When I was in the Eagle Ford Shale a few months ago, a landowner told me sinkholes appeared on her land shortly after fracking took place adjacent to her. She wasn’t blaming the sinkholes on fracking and I’m not either. But it is the most curious thing I have ever seen.
There are dozens of these sinkholes. The largest one is about four feet long and three or four feet deep (some fresh dirt had just caved into this sink which filled it in quite a bit). The others are a foot to 18 inches in diameter and two to three feet deep.
Here’s the freaky part: Most of the holes don’t have sides. You can reach your hand or a stick way into one hole and it might interconnect with the holes nearest to it and those nearest holes might interconnect to the holes nearest them and so on. It was unsettling walking around and I found myself wishing I had lost some weight. My Denton friend comforted me by suggesting that my falling into a sinkhole would make a good Jenny Craig commercial.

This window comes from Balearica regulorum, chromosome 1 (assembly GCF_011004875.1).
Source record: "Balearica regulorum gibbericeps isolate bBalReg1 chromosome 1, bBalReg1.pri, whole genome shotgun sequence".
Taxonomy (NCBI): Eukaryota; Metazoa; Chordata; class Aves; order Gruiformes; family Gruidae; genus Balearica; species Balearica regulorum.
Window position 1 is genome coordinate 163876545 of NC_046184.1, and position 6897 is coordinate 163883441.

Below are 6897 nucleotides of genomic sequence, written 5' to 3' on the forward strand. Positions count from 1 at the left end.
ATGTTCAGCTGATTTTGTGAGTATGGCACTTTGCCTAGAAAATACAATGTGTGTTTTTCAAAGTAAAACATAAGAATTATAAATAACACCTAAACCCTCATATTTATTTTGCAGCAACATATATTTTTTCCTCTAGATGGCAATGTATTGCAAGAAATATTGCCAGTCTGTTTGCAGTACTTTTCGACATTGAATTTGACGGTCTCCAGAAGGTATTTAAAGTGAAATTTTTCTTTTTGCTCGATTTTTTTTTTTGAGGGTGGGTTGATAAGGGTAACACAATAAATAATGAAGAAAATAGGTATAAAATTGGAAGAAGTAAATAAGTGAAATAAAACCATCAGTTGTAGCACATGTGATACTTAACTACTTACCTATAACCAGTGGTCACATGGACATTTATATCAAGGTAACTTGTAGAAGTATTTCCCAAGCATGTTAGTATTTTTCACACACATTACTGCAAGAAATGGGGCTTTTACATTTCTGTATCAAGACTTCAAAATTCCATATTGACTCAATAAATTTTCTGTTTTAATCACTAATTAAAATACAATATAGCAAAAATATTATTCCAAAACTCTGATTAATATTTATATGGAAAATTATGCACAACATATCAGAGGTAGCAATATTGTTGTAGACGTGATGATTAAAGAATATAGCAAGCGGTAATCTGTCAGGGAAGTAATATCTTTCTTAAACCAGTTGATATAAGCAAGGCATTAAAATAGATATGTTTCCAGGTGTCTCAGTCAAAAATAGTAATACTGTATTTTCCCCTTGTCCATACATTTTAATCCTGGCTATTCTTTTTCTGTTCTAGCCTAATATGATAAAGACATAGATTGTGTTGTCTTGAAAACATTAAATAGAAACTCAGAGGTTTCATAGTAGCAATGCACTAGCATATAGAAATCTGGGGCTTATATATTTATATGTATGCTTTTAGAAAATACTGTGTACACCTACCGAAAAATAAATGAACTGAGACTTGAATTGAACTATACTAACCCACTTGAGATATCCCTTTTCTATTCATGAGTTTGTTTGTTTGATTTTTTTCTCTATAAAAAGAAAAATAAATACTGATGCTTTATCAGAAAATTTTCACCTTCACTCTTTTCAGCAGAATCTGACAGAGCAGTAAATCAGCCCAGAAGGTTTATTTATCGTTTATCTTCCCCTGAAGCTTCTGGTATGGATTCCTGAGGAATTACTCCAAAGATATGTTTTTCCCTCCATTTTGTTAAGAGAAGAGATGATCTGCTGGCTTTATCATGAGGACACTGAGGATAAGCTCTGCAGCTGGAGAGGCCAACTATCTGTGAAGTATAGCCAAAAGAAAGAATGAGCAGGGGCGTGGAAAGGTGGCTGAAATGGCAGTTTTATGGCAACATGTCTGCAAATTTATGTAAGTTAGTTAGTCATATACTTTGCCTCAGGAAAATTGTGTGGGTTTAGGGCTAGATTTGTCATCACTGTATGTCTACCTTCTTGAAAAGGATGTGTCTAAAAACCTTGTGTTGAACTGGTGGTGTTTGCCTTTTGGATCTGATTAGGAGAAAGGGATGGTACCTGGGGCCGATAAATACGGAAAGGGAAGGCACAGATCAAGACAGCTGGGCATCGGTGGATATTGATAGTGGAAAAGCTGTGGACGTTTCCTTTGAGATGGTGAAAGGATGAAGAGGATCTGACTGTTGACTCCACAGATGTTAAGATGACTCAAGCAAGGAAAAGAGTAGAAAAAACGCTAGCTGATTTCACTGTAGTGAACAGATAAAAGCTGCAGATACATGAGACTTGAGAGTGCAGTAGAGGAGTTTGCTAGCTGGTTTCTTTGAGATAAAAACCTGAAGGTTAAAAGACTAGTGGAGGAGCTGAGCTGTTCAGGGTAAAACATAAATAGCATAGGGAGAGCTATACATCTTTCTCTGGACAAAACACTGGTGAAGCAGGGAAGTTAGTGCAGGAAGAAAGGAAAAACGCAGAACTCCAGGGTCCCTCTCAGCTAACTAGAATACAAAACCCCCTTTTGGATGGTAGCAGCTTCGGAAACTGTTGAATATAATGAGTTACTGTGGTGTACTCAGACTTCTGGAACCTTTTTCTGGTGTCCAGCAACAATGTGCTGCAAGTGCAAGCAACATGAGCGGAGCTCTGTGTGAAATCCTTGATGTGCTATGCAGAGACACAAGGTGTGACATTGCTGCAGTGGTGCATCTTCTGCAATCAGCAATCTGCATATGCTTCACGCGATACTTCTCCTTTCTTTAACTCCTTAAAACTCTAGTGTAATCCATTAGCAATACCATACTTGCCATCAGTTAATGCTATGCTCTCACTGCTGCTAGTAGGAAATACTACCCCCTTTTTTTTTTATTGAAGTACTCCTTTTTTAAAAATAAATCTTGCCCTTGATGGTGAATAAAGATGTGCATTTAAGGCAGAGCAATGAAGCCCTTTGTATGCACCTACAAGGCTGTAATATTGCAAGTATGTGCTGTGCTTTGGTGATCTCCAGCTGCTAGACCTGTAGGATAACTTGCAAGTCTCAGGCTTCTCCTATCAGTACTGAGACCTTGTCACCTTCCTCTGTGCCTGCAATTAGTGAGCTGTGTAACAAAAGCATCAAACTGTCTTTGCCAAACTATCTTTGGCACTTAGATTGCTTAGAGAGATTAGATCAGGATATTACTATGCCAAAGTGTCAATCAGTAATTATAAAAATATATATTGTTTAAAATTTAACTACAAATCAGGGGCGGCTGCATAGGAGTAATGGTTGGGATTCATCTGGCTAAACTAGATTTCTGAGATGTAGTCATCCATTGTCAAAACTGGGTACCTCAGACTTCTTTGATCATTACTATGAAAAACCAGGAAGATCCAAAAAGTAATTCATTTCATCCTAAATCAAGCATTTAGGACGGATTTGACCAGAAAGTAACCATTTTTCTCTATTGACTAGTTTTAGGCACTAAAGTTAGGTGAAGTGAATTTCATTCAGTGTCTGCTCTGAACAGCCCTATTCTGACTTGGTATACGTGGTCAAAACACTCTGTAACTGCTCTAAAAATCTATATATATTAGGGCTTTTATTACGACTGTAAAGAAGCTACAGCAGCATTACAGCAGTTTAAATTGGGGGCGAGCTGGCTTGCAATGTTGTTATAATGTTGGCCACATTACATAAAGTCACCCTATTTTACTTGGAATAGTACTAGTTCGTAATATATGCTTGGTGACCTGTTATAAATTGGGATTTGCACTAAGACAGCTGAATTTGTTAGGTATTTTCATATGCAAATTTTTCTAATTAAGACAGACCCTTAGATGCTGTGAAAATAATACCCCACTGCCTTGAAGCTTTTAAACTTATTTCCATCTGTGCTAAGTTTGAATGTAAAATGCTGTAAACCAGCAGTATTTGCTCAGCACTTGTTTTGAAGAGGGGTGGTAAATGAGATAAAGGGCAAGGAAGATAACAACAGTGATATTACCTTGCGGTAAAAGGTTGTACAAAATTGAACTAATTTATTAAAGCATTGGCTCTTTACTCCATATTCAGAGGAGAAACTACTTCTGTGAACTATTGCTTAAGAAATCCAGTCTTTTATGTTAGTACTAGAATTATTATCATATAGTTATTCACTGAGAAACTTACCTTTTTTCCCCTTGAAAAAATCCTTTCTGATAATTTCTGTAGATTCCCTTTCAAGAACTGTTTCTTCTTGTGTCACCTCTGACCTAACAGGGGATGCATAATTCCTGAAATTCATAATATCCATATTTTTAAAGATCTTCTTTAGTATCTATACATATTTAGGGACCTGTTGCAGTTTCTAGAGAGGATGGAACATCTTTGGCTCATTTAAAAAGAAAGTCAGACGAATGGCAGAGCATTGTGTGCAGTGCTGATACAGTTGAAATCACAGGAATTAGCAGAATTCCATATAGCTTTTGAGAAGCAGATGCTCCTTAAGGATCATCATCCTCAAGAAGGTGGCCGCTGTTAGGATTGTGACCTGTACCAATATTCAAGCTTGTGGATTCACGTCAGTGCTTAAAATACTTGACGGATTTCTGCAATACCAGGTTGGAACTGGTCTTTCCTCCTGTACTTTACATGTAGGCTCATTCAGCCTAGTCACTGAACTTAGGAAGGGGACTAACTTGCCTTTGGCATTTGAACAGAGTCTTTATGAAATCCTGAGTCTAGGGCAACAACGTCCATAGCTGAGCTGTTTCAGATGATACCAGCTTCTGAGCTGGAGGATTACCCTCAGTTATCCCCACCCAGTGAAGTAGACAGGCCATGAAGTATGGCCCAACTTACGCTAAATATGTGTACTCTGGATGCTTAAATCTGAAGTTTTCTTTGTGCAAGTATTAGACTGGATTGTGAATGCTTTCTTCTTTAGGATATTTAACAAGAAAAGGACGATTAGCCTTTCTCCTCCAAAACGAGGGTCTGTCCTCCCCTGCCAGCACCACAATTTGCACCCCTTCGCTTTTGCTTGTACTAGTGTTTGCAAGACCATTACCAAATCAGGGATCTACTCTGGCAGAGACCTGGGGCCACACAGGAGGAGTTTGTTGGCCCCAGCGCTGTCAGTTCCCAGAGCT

The holes seem to follow a line. Wilma Subra gave the landowners some instructions and we will be in touch.
Right across the fence, they were drilling another water well.
For more information on sinkholes, click HERE.
To learn about subsidence, click HERE or see the FAQs.